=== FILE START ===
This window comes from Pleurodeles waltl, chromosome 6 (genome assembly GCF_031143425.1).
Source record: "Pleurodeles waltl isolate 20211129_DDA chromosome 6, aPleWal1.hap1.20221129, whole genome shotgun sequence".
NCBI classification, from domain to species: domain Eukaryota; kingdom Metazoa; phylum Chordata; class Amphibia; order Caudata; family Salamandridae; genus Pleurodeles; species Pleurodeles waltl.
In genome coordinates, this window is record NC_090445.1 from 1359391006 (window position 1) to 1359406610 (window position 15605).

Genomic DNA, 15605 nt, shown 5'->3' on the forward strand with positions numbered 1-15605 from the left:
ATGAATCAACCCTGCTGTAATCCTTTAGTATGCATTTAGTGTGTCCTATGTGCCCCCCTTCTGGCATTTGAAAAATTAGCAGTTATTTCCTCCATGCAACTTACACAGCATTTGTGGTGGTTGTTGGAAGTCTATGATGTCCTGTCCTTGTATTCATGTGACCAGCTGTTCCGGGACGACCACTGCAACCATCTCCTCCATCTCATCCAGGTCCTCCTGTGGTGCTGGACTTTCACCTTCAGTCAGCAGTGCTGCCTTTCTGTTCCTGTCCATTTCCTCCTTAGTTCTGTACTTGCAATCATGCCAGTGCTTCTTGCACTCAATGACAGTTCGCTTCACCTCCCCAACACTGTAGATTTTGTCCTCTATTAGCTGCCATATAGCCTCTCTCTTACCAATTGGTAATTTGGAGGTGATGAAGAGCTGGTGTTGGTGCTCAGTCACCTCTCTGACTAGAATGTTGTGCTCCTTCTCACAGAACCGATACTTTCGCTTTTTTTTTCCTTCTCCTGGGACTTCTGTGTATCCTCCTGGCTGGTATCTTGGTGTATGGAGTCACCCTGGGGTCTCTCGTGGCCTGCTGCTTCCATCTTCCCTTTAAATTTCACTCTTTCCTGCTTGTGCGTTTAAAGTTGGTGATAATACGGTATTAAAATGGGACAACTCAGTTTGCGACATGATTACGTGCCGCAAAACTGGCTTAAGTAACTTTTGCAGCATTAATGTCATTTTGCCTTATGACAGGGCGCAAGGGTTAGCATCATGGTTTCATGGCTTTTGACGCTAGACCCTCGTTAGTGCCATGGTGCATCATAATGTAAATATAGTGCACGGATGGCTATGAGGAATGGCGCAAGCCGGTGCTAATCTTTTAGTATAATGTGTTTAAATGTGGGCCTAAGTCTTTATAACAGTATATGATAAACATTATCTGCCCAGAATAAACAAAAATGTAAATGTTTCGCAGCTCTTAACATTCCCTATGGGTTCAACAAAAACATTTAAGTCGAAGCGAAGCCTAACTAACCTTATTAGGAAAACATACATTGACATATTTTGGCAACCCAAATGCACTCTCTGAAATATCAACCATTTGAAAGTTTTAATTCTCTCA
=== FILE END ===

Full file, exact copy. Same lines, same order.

This window comes from Pleurodeles waltl, chromosome 6 (genome assembly GCF_031143425.1).
Source record: "Pleurodeles waltl isolate 20211129_DDA chromosome 6, aPleWal1.hap1.20221129, whole genome shotgun sequence".
NCBI classification, from domain to species: domain Eukaryota; kingdom Metazoa; phylum Chordata; class Amphibia; order Caudata; family Salamandridae; genus Pleurodeles; species Pleurodeles waltl.
In genome coordinates, this window is record NC_090445.1 from 1359391006 (window position 1) to 1359406610 (window position 15605).

Genomic DNA, 15605 nt, shown 5'->3' on the forward strand with positions numbered 1-15605 from the left:
ATGAATCAACCCTGCTGTAATCCTTTAGTATGCATTTAGTGTGTCCTATGTGCCCCCCTTCTGGCATTTGAAAAATTAGCAGTTATTTCCTCCATGCAACTTACACAGCATTTGTGGTGGTTGTTGGAAGTCTATGATGTCCTGTCCTTGTATTCATGTGACCAGCTGTTCCGGGACGACCACTGCAACCATCTCCTCCATCTCATCCAGGTCCTCCTGTGGTGCTGGACTTTCACCTTCAGTCAGCAGTGCTGCCTTTCTGTTCCTGTCCATTTCCTCCTTAGTTCTGTACTTGCAATCATGCCAGTGCTTCTTGCACTCAATGACAGTTCGCTTCACCTCCCCAACACTGTAGATTTTGTCCTCTATTAGCTGCCATATAGCCTCTCTCTTACCAATTGGTAATTTGGAGGTGATGAAGAGCTGGTGTTGGTGCTCAGTCACCTCTCTGACTAGAATGTTGTGCTCCTTCTCACAGAACCGATACTTTCGCTTTTTTTTTCCTTCTCCTGGGACTTCTGTGTATCCTCCTGGCTGGTATCTTGGTGTATGGAGTCACCCTGGGGTCTCTCGTGGCCTGCTGCTTCCATCTTCCCTTTAAATTTCACTCTTTCCTGCTTGTGCGTTTAAAGTTGGTGATAATACGGTATTAAAATGGGACAACTCAGTTTGCGACATGATTACGTGCCGCAAAACTGGCTTAAGTAACTTTTGCAGCATTAATGTCATTTTGCCTTATGACAGGGCGCAAGGGTTAGCATCATGGTTTCATGGCTTTTGACGCTAGACCCTCGTTAGTGCCATGGTGCATCATAATGTAAATATAGTGCACGGATGGCTATGAGGAATGGCGCAAGCCGGTGCTAATCTTTTAGTATAATGTGTTTAAATGTGGGCCTAAGTCTTTATAACAGTATATGATAAACATTATCTGCCCAGAATAAACAAAAATGTAAATGTTTCGCAGCTCTTAACATTCCCTATGGGTTCAACAAAAACATTTAAGTCGAAGCGAAGCCTAACTAACCTTATTAGGAAAACATACATTGACATATTTTGGCAACCCAAATGCACTCTCTGAAATATCAACCATTTGAAAGTTTTAATTCTCTCA